The move, first reported by the New York Post on Wednesday, indicates Apple is apparently reaching out to streaming hardware makers with a request for preferred product placement in an attempt to drive subscribers to the fledgling streaming service.
Touted as a convenience by most hardware manufacturers, remote control presets are precious real estate: Manufacturers forge agreements with streaming platforms in exchange for including a preset to their streaming service on a remote control.
Roku is not alone in this pay-to-play scheme: Smart TV makers like Vizio and LG have been doing the same for years. Amazon recently decided to get into the game when it released an upgraded version of its Amazon Fire TV remote earlier this year, which includes four streaming preset buttons for the first time.
Roku remotes have traditionally been limited to just four streaming preset buttons. Netflix and the Walt Disney Company’s Hulu have long enjoyed preferential treatment on those remotes, leaving just two other buttons up for grabs.
Crackle, Sony’s PS Vue, Starz, M-Go, Rdio, Vudu and the Roku Channel have all been spotted on Roku’s remotes over the last few years. The majority of those services are still in play, though some — including PS Vue, Rdio and M-Go — have folded.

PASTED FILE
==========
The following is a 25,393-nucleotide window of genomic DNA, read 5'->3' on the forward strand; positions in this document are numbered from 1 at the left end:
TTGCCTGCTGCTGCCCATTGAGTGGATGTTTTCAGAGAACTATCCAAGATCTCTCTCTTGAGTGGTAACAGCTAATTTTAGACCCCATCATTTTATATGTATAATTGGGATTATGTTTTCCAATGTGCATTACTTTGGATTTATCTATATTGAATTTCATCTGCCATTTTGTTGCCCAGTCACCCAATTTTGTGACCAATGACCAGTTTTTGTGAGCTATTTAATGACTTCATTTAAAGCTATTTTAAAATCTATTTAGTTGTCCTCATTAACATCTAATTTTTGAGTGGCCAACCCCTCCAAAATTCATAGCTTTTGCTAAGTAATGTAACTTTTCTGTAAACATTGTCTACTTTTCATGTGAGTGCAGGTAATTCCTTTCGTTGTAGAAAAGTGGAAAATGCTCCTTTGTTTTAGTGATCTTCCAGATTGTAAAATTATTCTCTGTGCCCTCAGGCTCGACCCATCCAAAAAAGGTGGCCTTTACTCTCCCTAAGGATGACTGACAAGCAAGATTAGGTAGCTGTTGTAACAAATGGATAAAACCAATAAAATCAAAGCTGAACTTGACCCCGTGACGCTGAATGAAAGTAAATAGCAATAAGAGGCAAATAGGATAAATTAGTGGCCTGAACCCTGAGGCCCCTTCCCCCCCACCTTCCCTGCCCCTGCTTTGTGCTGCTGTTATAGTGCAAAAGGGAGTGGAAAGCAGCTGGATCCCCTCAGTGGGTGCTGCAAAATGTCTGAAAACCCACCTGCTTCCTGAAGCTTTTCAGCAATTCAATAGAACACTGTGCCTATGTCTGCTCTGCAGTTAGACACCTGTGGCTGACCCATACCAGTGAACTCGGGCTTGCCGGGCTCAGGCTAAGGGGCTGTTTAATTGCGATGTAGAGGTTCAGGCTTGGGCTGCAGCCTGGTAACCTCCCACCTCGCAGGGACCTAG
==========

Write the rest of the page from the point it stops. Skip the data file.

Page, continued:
The New York Post did not say which service was displaced on Roku’s remotes, but archive photos reviewed by The Desk revealed it to be Dish Network’s streaming TV service Sling TV. The app still remains available to download on Roku devices, and users can program one of two customizable preset buttons on some remotes to open Sling TV with one press.
Though Apple and Roku compete in the streaming TV hardware space, the two companies have enjoyed a unique business relationship: Roku’s line of streaming hardware became some of the first to offer Apple’s Airplay 2 protocol. Roku was also the first company to gain access to the Apple TV Plus app at a time when the service was still largely available only on Apple’s own Apple TV hardware.
Apple’s cordial relationship with Roku may not be the only reason for its decision to buy a preset button: The company has largely relied on extensive free trials to draw people in to Apple TV Plus, a $5 a month or $50 a year streaming TV service full of original, but largely uncompelling content. Customers who agreed to buy an eligible Apple device like a phone, tablet or computer were given free access to Apple TV Plus for a limited time, and many of those extensive free trials are coming to an end in July.